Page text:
And Samuel said to him, “The LORD has torn the kingdom of Israel from you this day and has given it to a neighbor of yours, who is better than you. And also the Glory of Israel will not lie or have regret, for he is not a man, that he should have regret.”  — 1 Samuel 15:28-29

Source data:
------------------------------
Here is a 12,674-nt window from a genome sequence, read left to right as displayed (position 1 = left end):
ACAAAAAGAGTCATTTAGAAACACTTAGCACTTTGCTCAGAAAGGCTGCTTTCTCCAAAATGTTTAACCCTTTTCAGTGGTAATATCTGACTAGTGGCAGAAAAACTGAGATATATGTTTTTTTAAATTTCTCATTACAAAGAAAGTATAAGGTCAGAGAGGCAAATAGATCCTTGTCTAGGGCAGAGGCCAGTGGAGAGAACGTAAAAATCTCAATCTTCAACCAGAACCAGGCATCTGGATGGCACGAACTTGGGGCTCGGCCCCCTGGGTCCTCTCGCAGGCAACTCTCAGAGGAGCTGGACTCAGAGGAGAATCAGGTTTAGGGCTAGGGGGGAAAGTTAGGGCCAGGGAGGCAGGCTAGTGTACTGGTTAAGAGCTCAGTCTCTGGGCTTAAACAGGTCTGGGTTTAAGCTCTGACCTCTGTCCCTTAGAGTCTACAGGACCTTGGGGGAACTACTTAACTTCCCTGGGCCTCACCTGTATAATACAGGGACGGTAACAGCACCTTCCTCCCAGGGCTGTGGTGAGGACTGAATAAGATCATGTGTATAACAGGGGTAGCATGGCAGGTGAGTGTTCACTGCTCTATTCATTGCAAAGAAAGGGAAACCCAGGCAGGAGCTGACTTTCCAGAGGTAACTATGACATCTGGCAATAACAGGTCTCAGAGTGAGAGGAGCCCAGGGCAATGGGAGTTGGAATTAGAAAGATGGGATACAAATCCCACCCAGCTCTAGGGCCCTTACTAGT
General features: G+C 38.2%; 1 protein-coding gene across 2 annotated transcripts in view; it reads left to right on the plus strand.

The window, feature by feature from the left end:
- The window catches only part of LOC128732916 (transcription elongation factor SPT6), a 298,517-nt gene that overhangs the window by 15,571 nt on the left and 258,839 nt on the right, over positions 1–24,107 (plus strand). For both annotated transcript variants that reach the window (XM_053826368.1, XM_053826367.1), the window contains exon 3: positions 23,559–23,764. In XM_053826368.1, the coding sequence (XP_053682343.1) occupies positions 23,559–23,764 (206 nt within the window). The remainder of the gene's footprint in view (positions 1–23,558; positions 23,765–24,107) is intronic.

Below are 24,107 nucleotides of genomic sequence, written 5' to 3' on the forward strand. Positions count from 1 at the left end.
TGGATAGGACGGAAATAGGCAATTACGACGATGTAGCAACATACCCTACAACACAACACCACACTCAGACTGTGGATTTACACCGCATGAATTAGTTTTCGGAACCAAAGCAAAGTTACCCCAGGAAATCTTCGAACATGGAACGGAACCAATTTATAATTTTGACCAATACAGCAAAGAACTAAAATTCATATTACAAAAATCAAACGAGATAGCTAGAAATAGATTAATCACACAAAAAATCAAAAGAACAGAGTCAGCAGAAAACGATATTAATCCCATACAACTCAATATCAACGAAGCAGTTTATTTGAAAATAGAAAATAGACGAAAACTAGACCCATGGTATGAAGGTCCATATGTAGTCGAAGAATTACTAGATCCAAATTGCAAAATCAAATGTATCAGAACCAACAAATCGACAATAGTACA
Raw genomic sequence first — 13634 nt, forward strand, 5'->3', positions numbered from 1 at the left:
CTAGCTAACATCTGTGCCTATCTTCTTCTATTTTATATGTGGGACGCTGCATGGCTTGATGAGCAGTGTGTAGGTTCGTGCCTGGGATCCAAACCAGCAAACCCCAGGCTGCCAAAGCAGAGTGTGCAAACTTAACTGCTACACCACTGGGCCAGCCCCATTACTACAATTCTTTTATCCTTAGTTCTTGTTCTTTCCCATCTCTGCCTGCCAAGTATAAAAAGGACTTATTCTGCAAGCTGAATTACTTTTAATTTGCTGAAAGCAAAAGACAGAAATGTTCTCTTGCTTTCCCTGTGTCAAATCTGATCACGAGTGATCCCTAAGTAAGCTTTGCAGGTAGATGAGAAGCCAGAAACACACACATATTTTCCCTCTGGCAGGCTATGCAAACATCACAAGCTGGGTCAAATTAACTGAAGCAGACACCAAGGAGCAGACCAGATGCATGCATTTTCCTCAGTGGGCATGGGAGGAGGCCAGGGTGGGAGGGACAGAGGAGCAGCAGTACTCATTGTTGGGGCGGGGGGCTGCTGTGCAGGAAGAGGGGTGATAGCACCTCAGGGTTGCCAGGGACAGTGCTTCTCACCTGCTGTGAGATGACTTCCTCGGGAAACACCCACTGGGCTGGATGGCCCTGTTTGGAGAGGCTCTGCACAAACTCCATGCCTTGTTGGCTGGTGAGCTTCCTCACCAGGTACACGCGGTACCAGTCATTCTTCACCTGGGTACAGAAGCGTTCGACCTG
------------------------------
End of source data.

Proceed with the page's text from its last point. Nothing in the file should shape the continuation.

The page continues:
Scripture teaches us that God is not like us, and all of His promises are “Yes” and “Amen” (2 Corinthians 1:20). Samuel affirms this by stating, “he [the LORD] is not a man, that he should have regret” (1 Samuel 15:28-29). It is, therefore, difficult for us to reconcile passages like 1 Samuel 15:11 where the LORD regrets or repents (KJV). How can this be? Can God repent? My theology professor once said, “God is infinite and we are not. Therefore, we do not have the capacity to fully understand God.” Therefore, God uses words, such as regret and repent, that makes sense to us finite beings. Concerning these verses, John Piper writes, “For God to say, 'I feel sorrow that I made Saul king,’ is not the same as saying, 'I would not make him king if I had it to do over.’ God is able to feel sorrow for an act in view of foreknown evil and pain, and yet go ahead and will to do it for wise reasons. And so later, when he looks back on the act, he can feel the sorrow for the act that was leading to the sad conditions, such as Saul's disobedience” (Piper, 1998). So, what should our response be? I believe that God wants us to wrestle with Scripture (and with Him) to develop our faith. He wants us to have confidence in Him and trust in all of His promises. Let us remember, “God is not human, that he should lie, not a human being, that he should change his mind. Does he speak and then not act? Does he promise and not fulfill?” (Numbers 23:19, NIV). R.C. Sproul said that theology should lead to doxology. As we learn more about God and wrestle with passages like these, our ultimate response will be worship. Let us worship our holy, majestic, and all knowing God.

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